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Contested Voices: Secular women activists in the age of Isis

Elhinnawy, Hind (2020) Contested Voices: Secular women activists in the age of Isis. Doctor of Philosophy (PhD) thesis, University of Kent,. (Access to this publication is currently restricted. You may be able to access a copy if URLs are provided) (KAR id:82264)

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Language: English

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Abstract

At the heart of this thesis are two organizations; Inspire in Britain and Brigade de Mères in France, battling Islamic fundamentalism and gender inequality; and five life stories of 'secular' Muslim women working alongside them. While these women are widely recognized and celebrated among 'elite' circles in the west, they have been largely dismissed by postcolonial feminist scholarship as uncritical mouthpieces for their respective states 'anti-ISIS' agenda. Despite the controversy surrounding these women, this

historical contexts they are embedded in. The final section investigates the narratives these women draw on when talking about their activism and the circumstances under which these

contradictory pressures. Islamic fundamentalists see the activism of these women as a western imperialist project that does not engage with the reality of Muslim women. Postcolonial feminists valorise 'religious' agency as an indigenous alternative to western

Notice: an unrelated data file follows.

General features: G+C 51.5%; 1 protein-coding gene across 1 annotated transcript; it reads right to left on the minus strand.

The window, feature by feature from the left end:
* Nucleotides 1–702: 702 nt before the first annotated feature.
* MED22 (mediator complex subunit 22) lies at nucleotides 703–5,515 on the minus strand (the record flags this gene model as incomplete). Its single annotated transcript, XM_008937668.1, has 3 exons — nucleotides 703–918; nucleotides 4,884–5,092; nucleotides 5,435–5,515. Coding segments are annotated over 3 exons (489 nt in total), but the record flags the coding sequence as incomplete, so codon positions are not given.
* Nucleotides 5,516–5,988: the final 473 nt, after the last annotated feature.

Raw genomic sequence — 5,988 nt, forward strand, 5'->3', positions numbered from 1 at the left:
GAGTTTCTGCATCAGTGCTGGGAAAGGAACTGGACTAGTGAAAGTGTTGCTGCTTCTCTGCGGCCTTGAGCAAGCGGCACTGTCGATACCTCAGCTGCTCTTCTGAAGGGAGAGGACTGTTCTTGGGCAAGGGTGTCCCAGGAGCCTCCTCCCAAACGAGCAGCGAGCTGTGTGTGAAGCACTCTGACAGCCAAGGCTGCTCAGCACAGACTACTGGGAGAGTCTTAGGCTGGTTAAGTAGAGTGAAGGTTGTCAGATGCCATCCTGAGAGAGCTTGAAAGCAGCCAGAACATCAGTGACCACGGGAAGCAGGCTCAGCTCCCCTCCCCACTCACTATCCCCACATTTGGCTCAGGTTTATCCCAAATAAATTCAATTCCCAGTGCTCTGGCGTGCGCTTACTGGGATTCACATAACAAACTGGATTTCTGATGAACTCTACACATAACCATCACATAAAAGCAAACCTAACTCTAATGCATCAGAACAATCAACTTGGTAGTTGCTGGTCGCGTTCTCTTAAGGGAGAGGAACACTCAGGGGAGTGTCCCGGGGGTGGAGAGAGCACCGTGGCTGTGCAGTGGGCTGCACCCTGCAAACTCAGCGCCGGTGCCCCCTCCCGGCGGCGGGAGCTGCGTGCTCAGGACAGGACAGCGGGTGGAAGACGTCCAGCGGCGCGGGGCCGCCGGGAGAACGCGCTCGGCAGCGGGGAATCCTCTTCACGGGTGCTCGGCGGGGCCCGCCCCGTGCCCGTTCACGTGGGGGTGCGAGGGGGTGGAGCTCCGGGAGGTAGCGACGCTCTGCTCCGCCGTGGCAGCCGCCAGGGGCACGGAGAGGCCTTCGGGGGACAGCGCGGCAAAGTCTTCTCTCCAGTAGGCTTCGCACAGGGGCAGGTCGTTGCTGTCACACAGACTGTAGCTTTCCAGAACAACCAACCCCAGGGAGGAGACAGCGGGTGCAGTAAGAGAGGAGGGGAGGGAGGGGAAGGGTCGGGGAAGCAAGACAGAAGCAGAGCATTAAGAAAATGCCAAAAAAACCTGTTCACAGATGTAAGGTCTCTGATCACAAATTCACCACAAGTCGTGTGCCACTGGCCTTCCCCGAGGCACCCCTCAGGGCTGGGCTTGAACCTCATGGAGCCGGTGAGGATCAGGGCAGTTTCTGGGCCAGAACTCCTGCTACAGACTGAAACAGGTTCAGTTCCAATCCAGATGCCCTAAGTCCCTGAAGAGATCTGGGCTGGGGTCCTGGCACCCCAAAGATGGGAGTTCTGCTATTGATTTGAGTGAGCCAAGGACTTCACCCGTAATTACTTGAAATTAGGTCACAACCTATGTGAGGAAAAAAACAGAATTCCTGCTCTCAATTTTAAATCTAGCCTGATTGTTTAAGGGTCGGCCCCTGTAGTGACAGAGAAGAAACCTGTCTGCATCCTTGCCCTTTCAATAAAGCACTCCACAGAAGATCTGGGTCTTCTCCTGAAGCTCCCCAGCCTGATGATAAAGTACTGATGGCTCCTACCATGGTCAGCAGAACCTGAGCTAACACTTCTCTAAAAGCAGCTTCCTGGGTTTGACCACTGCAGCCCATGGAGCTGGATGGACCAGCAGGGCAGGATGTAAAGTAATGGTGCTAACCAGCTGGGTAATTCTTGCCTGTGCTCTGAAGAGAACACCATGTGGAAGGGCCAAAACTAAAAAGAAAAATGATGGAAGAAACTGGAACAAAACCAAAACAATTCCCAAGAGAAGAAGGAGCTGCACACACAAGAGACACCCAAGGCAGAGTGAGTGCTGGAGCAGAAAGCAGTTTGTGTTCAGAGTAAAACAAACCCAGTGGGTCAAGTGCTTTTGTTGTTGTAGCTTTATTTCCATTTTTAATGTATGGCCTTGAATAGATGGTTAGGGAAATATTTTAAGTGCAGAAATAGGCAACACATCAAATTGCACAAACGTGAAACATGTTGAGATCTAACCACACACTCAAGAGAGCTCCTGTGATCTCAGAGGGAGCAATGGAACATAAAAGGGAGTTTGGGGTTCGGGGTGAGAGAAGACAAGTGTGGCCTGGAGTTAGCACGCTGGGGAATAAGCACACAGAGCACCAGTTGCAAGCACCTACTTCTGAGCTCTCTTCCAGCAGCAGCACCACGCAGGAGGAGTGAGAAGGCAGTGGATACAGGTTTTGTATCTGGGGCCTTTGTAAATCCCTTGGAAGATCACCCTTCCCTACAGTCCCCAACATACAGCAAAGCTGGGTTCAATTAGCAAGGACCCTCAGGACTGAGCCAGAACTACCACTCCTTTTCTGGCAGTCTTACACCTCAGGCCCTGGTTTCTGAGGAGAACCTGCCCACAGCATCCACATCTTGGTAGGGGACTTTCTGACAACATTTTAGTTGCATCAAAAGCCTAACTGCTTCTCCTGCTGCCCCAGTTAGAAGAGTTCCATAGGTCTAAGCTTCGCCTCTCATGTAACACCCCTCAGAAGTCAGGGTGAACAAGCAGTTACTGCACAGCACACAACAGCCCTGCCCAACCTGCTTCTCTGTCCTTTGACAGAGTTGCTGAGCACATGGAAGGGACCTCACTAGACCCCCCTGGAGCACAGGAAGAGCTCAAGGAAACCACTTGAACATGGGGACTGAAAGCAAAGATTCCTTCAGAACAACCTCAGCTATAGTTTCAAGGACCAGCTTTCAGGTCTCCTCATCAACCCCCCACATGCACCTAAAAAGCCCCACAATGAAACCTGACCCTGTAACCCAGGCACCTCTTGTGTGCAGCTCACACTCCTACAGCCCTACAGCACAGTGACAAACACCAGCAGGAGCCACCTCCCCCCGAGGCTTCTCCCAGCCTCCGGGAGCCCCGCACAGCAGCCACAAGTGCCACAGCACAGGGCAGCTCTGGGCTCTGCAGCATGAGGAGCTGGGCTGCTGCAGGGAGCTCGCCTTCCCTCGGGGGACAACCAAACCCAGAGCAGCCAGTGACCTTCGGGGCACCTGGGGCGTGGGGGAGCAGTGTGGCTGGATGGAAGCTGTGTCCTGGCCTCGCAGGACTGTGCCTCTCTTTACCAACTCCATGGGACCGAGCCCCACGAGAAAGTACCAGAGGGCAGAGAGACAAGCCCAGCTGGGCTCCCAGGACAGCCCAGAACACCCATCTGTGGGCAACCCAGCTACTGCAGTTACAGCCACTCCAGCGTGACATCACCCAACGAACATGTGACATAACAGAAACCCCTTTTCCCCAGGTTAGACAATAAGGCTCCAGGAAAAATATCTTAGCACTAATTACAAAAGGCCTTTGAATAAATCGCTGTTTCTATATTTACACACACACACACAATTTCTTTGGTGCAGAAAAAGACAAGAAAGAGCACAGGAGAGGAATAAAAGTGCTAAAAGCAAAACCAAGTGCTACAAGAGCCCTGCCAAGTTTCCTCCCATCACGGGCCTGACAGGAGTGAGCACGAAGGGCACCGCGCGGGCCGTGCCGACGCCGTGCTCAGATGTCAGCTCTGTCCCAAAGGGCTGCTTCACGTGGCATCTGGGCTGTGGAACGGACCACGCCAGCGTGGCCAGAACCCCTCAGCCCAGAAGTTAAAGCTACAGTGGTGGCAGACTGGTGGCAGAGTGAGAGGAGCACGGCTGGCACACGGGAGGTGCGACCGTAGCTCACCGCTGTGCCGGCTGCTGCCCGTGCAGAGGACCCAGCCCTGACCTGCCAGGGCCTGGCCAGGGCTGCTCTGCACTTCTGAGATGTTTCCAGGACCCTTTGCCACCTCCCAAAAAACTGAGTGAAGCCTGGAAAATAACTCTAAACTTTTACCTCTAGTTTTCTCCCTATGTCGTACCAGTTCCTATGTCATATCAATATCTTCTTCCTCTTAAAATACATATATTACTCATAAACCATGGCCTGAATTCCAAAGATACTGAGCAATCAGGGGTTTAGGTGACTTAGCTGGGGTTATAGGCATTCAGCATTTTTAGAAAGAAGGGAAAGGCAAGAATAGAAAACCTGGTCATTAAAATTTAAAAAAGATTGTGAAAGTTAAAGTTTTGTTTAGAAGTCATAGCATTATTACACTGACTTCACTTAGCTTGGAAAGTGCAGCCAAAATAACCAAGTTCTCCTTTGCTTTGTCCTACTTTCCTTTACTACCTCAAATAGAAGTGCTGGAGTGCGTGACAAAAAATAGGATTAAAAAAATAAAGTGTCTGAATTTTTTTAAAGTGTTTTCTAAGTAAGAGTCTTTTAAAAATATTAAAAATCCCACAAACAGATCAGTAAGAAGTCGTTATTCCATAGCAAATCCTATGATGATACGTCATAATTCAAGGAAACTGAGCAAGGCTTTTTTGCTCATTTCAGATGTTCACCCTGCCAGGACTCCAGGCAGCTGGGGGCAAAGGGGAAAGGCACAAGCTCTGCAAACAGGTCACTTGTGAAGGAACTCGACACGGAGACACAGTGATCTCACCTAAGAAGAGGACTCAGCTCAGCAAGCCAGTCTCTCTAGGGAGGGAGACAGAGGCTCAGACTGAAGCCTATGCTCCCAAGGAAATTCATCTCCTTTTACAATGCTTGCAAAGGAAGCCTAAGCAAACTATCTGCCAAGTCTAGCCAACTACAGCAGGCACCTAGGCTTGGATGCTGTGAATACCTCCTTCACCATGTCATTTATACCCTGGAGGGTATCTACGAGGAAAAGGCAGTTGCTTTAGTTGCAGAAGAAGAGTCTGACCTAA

left see them as Islamophobes. In reality, it seems that these ideological poles instrumentalize Muslim women's emancipation for the sake of attacking each other while allowing little discursive space for women themselves to articulate their positions.

either victimized or fully liberated.

Item Type: Thesis (Doctor of Philosophy (PhD))
Thesis advisor: Cottee, Simon
Thesis advisor: Chatwin, Caroline
Uncontrolled keywords: Gender Activism Dissent Resilience Social Change Islam Secularism War on Terror Britain France
Divisions: Faculties > Social Sciences > School of Social Policy Sociology and Social Research
SWORD Depositor: System Moodle
Depositing User: System Moodle
Date Deposited: 28 Jul 2020 15:10 UTC
Last Modified: 29 Jul 2020 10:51 UTC
Resource URI: https://kar.kent.ac.uk/id/eprint/82264 (The current URI for this page, for reference purposes)
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